Appeals court should revisit high bar for bias claims, panel says

A guard looks on near the wall of a prison unit in Huntsville, Texas January 22, 2014. REUTERS/Richard Carson
  • Jail guards' sex-based schedules not unlawful, judges find
  • 5th Circuit has long had higher bar to prove workplace bias

(Reuters) - A U.S. appeals court panel on Wednesday reluctantly ruled that a sex-based scheduling system for jail guards in Dallas County, Texas, did not amount to unlawful sex bias, while imploring the full court to reconsider its standard for proving workplace discrimination.

A unanimous 5th U.S. Circuit Court of Appeals panel said the county's policy that only allowed male guards to have entire weekends off did not involve an "ultimate employment decision," such as being fired or demoted. For decades, the 5th Circuit has said only those kinds of actions can form the basis of discrimination claims.

Circuit Judge Carl Stewart wrote that the 5th Circuit's high bar to prove that employment actions violate Title VII of the Civil Rights Act of 1964 clashes with other appeals courts that only require workers to show actions affected the terms and conditions of their employment.

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Stewart, an appointee of former Democratic President Bill Clinton, said that because Dallas County's policy was discriminatory on its face, the case was an "ideal vehicle" for the full court to reconsider its past decisions and "achieve fidelity to the text of Title VII." Only a full, or en banc, appeals court can overturn its existing precedent.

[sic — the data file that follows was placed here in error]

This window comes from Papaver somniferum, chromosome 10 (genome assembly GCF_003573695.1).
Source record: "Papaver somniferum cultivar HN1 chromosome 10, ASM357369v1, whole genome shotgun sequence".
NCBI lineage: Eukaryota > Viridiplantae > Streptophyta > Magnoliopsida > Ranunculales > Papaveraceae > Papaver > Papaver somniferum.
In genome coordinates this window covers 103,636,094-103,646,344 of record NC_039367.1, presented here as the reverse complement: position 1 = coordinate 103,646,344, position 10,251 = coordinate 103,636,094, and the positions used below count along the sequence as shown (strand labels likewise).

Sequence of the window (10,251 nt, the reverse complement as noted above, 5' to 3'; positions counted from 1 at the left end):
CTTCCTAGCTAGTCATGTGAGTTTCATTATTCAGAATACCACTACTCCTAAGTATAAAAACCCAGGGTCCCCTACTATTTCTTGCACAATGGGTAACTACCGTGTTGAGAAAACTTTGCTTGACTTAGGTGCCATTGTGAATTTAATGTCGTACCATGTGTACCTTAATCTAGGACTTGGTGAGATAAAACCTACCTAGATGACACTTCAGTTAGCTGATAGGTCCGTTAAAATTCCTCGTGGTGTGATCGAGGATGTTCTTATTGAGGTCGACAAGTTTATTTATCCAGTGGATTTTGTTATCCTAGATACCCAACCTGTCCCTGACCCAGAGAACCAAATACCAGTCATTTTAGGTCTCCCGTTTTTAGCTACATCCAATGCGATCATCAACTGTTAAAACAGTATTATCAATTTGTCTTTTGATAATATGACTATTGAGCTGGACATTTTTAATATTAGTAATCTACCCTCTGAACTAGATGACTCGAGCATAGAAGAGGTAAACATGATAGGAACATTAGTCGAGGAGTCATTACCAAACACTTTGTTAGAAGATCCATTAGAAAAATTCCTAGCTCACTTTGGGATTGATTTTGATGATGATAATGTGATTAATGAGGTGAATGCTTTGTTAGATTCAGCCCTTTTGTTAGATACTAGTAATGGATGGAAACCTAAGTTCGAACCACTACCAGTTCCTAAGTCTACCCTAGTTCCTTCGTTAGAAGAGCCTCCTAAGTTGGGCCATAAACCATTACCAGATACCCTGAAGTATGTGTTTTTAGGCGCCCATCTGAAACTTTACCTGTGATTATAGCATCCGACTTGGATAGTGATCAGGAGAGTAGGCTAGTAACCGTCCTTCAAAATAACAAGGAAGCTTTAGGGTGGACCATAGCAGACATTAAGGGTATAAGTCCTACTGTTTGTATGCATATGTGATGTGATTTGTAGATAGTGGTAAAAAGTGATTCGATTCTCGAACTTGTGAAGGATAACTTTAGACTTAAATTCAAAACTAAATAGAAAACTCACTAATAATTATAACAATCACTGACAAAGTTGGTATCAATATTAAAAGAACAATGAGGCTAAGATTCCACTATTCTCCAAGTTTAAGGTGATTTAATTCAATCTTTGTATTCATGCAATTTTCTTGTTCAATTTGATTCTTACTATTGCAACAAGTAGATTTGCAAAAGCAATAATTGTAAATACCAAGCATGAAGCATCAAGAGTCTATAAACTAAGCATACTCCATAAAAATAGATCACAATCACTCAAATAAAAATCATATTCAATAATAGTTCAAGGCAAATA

The nine female correctional officers that sued Dallas County were backed by the U.S. Department of Justice, which filed an amicus brief last year. DOJ urged the 5th Circuit to adopt the "terms and conditions" test applied by other courts.

The county has maintained that its scheduling practices were not an "adverse employment action" for which an employer can be held liable under Title VII. The plaintiffs have argued that their schedules worsened their working conditions.

Stewart in Wednesday's ruling said the standard pushed by the plaintiff and DOJ was more faithful to Title VII, which prohibits discrimination against workers with respect to "compensation, terms, conditions, or privileges of employment."

The panel included Circuit Judges Patrick Higginbotham and Cory Wilson, who are appointees of Republican presidents.

The decision affirmed a 2021 ruling by a federal judge in Dallas who had dismissed the lawsuit.

A lawyer for the guards did not immediately respond to a request for comment. Neither did the Dallas County District Attorney's Office.

The case is Hamilton v. Dallas County, 5th U.S. Circuit Court of Appeals, No. 21-10133.

For Hamilton: Madeline Meth of Georgetown Law Appellate Courts Immersion Clinic; and Jay Ellwanger of Ellwanger Law

For Dallas County: Assistant District Attorney Jason Schuette

For the United States: Anna Baldwin of the U.S. Department of Justice

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Dan Wiessner (@danwiessner) reports on labor and employment and immigration law, including litigation and policy making. He can be reached at